Two must-read essays on Iran. On from new-to-me blogger, The Key Monk, and the other from Michael Ledeen.
A Little Push in Iran
There is every reason for optimism on Iran – probably more reason than in Iraq. The people there by and large want democracy and they’re vocal about it. They don’t support the mullahs. Everyone is rightly worried right now about the possibility of th…
How is Ledeen must-read? (although I read it just in case) Hasn’t he been wrong enough? Is he any more right about Iran than he was about Iraq? The words seem awful familiar…let’s try getting it right this time. Just a thought. If we must send our friends into battle, let’s not do it on this guy’s say-so. (Before you say it, I already read it. He gets no more dap. Period.)
The key word in the previous post is friends.
I think war supporters should own up to the fact that, for the short-term at least, our actions in Iraq have made it harder to deal with Iran, rather than less so. A key reason why the Bush Administration has been so indecisive is because the Iranians could cause far more trouble in Iraq than they are right now, if they had the inclination. And given the current situation in Iraq, that’s the last thing that we need.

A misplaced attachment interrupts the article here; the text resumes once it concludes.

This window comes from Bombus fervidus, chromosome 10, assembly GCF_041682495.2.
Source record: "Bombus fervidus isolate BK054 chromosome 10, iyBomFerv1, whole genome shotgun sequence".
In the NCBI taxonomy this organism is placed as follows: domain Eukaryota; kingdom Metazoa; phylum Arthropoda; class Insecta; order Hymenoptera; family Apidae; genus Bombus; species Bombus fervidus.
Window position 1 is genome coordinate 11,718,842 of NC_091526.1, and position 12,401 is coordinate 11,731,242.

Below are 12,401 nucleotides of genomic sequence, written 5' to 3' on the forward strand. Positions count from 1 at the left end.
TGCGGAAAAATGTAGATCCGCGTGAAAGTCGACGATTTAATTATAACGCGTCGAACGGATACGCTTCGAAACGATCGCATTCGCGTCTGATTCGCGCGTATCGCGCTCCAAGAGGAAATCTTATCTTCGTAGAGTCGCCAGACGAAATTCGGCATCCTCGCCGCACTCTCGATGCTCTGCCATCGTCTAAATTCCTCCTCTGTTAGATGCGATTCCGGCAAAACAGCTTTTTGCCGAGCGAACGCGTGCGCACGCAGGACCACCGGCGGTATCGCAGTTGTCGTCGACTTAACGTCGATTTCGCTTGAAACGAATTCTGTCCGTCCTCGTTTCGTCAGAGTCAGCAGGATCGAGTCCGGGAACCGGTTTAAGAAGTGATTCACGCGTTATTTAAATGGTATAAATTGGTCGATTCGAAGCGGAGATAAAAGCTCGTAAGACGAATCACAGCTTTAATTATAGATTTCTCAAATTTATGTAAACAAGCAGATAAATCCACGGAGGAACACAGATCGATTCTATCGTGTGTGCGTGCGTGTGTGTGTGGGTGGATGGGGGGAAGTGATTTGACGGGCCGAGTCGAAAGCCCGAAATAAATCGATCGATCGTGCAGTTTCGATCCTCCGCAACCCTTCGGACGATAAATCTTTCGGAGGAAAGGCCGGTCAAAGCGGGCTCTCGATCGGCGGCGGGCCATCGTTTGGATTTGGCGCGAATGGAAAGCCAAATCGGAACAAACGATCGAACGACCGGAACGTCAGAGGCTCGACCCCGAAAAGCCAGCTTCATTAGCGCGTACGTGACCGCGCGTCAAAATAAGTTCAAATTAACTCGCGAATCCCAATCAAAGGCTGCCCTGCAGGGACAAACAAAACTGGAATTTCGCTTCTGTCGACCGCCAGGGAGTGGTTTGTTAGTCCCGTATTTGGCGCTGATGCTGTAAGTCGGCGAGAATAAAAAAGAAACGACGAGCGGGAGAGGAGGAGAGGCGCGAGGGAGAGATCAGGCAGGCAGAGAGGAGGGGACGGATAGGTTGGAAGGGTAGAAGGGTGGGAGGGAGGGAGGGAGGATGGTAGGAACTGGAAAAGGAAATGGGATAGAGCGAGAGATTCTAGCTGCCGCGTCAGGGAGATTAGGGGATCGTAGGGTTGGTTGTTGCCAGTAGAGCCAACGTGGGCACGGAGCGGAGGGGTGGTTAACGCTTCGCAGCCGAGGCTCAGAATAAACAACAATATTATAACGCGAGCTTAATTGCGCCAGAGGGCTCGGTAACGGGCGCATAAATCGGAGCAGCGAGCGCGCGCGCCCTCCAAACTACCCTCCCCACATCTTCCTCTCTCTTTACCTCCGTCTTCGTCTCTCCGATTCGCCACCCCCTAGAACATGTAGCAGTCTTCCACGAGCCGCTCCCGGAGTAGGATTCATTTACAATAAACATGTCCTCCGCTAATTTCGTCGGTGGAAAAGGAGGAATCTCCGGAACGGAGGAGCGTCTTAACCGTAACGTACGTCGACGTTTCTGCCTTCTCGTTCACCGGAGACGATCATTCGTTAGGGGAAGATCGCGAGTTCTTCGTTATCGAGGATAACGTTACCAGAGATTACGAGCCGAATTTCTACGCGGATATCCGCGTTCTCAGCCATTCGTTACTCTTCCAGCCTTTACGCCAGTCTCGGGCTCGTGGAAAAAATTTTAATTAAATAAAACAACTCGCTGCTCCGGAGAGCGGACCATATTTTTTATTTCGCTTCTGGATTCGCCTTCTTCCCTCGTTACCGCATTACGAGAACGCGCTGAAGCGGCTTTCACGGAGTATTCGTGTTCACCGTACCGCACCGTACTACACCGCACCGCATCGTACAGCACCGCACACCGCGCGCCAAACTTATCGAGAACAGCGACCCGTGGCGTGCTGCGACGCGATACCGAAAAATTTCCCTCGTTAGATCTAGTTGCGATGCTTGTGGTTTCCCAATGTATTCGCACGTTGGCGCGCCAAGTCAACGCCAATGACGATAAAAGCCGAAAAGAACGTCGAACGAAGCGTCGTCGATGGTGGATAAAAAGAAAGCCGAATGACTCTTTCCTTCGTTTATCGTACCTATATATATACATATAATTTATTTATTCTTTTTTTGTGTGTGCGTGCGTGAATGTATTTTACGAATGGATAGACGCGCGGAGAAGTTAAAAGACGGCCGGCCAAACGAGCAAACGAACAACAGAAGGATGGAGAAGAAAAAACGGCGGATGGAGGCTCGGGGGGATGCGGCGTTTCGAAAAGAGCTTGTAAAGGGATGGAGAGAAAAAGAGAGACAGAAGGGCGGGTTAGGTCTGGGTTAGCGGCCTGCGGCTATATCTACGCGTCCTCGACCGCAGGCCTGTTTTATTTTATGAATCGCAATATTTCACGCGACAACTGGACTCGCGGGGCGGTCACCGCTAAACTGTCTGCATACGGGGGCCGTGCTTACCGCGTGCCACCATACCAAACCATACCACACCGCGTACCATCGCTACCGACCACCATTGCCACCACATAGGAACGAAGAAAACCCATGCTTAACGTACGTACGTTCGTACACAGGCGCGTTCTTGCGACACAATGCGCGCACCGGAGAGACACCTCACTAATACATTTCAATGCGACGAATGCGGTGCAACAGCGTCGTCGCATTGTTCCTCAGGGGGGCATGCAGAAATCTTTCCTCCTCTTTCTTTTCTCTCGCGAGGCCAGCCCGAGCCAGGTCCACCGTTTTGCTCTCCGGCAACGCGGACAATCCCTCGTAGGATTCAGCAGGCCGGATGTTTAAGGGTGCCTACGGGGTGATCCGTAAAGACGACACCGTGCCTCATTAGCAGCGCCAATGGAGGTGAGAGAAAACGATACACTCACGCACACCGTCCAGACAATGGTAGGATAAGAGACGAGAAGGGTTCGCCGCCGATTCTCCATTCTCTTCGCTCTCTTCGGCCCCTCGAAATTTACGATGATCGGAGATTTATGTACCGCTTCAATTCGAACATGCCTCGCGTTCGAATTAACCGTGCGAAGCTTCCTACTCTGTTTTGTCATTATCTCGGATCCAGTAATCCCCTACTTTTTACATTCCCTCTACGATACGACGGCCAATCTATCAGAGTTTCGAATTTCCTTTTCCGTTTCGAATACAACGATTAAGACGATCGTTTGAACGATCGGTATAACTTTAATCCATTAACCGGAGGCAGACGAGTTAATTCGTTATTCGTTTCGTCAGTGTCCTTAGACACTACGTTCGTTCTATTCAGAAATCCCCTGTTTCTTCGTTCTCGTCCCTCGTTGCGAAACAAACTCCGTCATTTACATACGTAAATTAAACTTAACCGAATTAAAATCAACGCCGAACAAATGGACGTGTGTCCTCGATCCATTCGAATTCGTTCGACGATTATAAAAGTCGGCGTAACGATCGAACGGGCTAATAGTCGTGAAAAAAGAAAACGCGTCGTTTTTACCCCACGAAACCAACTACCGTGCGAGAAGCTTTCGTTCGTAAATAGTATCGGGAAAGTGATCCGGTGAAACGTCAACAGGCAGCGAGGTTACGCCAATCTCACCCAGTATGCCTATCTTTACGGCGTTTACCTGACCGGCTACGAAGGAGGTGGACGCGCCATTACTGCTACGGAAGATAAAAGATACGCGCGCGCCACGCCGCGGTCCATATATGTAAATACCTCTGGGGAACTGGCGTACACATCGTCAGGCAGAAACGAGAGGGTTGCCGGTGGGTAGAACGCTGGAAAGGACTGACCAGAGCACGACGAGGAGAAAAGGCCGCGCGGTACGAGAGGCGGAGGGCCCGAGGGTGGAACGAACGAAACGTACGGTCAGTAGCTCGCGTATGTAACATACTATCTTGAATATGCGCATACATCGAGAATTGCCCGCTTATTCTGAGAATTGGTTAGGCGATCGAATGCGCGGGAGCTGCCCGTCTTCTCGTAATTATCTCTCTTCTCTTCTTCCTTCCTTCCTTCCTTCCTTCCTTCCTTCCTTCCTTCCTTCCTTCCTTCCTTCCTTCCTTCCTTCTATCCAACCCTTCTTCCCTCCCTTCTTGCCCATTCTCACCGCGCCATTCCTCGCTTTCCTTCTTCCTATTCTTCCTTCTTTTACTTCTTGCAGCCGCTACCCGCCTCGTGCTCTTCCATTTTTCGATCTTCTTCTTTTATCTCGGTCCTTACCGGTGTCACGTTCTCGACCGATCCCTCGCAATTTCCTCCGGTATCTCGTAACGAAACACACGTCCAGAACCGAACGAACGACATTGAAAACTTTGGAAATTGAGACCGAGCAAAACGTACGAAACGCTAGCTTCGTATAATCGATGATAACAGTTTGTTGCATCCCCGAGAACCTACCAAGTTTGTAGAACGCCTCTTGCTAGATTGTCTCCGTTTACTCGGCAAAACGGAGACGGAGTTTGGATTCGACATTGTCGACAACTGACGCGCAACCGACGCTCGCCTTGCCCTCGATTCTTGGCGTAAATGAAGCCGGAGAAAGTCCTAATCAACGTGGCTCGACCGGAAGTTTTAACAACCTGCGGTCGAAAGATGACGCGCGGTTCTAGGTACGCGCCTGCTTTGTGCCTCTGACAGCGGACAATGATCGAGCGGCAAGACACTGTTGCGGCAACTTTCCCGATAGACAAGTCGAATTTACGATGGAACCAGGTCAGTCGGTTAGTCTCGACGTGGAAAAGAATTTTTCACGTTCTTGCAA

The trouble Iran could cause in Iraq isn’t enough to make the Administration shelve the idea of an attack on Iran’s nuclear facilities, but it is enough to make it spend much more time on diplomacy, during which the mullahs move closer to obtaining the bomb. And it’s clearly enough to keep the Administration from making a full-blown push for Iranian democracy.
As for Ledeen, the man’s heart is in the right place, but he’s been wrong more often than he’s been right when it comes to judging political currents in Iran. I don’t think he appreciates the fact that the mood in big cities like Tehran and Isfahan don’t represent the entire country, any more than the mood in New York and LA represents all of America. I also don’t think he fully appreciates the magnitude of the difference between hating the government you live under and risking your life to bring it down, particularly when said government runs a brutal police state that can still call upon large numbers of fanatical zealots to do its bidding.
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